Saturday, February 13, 2010

The Necessity of Cognitive Dissonance

I've been working very diligently on finishing up the novel so I can meet my February 16th deadline. Yesterday was a phenomenal day with 20 pages written. It was also a weird day because I had to do something very strange - write the ending scenes before I got there.

It's the benefit of working on a second draft. I know where I'm going, I know what my ending is, I have the ending already written and it just needed tweeking to make everything line up with the changes in the draft. And...I wasn't going to do what I did with the first draft which was get to the point where it had to be done so I just cut and paste what's already written and call it done. The ending has pretty much stayed the same since Altar was a short story called "Choice." Most of the action has stayed the same, though the subtext has changed radically. So I wrote out the ending, knowing what I know now about the characters and the dynamics.

One of the reasons I did this was because the novel was meandering and threatening to go off on strange tangents - and I simply don't have the time to do this. I could feel the tangents gathering, but I think they were largely being built out of fear and a slightly sick need to self-sabotage when things are going well. So I wrote the ending to remind the novel where it's supposed to end up. Anything that doesn't get me there is not necessary to the novel right now. My task over the next couple of days is to write the scenes that link this final section to the part I was writing before. Fingers crossed, it will work.

As I write, I've been thinking about cognitive dissonance, the ability of a person to usefully lie to themselves in order to get something done. I think I read it in Jonah Lehrer, but I can't remember if it was on his blog, The Frontal Cortex, or in his book, Proust Was A Neuroscientist. And I may have completely scewed the meaning in my head, but the theory I'm thinking about says that having the ability to lie to oneself about one's abilities is apparently partly responsible for the success of athletes and artists. You lie to yourself, or distance yourself, from thinking about how difficult or impossible your task is. If you're a runner, stopping to think about how difficult it will be for you to beat 25 other people to win a race basically ensures defeat. Instead, athletes practice visualization, they train hard, they get themselves into a state where they are convinced they are the fastest or the strongest or in the best shape.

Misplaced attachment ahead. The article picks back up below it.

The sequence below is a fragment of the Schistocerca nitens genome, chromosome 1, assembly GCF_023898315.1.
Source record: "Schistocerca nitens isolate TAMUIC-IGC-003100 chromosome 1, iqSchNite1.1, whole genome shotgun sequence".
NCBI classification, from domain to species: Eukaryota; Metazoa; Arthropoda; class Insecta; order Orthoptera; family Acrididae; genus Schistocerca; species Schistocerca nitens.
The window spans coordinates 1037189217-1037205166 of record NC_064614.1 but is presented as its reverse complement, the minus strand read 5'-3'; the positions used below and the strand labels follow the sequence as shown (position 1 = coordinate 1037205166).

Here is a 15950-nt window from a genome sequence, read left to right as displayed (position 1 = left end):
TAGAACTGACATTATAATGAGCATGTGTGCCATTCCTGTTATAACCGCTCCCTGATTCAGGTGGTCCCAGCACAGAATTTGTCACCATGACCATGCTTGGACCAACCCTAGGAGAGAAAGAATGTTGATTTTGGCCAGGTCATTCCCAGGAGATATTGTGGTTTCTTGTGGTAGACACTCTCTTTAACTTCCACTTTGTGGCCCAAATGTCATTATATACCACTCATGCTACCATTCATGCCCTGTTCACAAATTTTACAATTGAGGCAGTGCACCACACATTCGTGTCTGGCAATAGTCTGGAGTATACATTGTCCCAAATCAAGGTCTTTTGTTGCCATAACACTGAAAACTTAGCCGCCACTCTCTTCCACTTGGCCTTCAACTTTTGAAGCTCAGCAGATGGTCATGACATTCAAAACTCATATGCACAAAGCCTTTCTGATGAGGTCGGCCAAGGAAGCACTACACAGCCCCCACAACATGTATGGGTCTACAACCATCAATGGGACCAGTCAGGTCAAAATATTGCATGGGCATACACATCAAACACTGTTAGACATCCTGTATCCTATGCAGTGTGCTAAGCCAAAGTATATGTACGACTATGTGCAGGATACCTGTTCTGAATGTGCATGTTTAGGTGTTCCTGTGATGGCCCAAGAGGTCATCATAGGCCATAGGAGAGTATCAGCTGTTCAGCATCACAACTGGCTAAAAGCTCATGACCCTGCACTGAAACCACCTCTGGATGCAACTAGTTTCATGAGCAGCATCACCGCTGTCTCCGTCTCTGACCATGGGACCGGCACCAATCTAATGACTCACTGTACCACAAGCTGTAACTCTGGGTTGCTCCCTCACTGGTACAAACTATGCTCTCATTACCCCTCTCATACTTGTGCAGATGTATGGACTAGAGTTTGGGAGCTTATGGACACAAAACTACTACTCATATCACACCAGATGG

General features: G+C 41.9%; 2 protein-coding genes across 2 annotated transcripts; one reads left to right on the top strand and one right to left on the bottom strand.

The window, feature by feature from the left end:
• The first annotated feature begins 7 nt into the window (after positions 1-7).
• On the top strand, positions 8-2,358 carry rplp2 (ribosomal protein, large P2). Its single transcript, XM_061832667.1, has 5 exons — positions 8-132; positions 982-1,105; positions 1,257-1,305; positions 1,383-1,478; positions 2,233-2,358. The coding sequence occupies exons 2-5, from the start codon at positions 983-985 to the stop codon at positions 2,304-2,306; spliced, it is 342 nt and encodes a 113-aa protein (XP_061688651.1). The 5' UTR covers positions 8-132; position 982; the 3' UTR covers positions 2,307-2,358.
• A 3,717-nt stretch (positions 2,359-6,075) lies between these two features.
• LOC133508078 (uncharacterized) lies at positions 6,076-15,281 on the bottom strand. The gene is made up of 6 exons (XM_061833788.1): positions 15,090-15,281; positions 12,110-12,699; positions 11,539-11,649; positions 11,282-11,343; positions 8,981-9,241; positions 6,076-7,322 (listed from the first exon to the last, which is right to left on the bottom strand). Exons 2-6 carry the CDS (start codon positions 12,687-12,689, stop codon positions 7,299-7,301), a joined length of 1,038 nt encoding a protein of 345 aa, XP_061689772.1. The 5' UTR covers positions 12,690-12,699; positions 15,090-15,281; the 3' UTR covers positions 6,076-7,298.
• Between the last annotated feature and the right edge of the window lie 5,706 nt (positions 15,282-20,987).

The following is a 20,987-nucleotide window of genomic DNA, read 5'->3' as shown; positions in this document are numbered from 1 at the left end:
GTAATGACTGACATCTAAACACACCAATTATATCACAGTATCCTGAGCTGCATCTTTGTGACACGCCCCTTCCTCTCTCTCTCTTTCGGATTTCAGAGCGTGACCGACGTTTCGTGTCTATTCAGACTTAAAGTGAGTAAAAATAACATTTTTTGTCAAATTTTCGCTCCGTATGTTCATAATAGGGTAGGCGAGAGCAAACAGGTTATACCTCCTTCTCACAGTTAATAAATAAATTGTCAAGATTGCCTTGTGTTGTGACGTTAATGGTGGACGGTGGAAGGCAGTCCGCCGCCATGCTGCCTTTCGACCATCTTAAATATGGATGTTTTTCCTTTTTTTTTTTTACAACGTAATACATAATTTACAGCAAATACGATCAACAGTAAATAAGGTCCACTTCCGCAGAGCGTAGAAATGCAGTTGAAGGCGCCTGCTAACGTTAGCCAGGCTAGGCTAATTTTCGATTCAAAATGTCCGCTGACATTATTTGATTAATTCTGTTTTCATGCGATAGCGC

The same is true about being an artist. I have to put aside the thought that this novel, which has totally consumed me for the past couple of months and on which I have spent thousands of hours over the past decade since its inception, will never have a wider audience than my immediate family, friends, and thesis reader. At times, when the writing is going well, it's easy to do. But right now I'm stuck in what a friend of mine calls the Eeyore Place of a novel under construction. It happens to just about everyone even after they've got several books published and are doing very well for themselves.

(I refer you here to Neil Gaiman's pep talk for NaNoWriMo writers:
The last novel I wrote, when I got three-quarters of the way through I called my agent. I told her how stupid I felt writing something no-one would ever want to read, how thin the characters were, how pointless the plot. I strongly suggested that I was ready to abandon this book and write something else instead, or perhaps I could take up a new life as a landscape gardener, bank-robber, short-order cook or marine biologist. And instead of sympathising or agreeing with me, or blasting me forward with a wave of enthusiasm---or even arguing with me---she simply said, suspiciously cheerfully, "Oh, you're at that part of the book, are you?"

I was shocked. "You mean I've done this before?"

"You don't remember?"

"Not really."

"Oh yes," she said. "You do this every time you write a novel. But so do all my other clients."

I didn't even get to feel unique in my despair.

So I put down the phone and drove down to the coffee house in which I was writing the book, filled my pen and carried on writing.

One word after another

It happens to the best of us.

I don't have an answer about the best way to get through this Eeyore Place, just that it involves a lot of cups of tea and an almost inhuman ability to lie to myself about how good the book is even though I feel like it's total crap.

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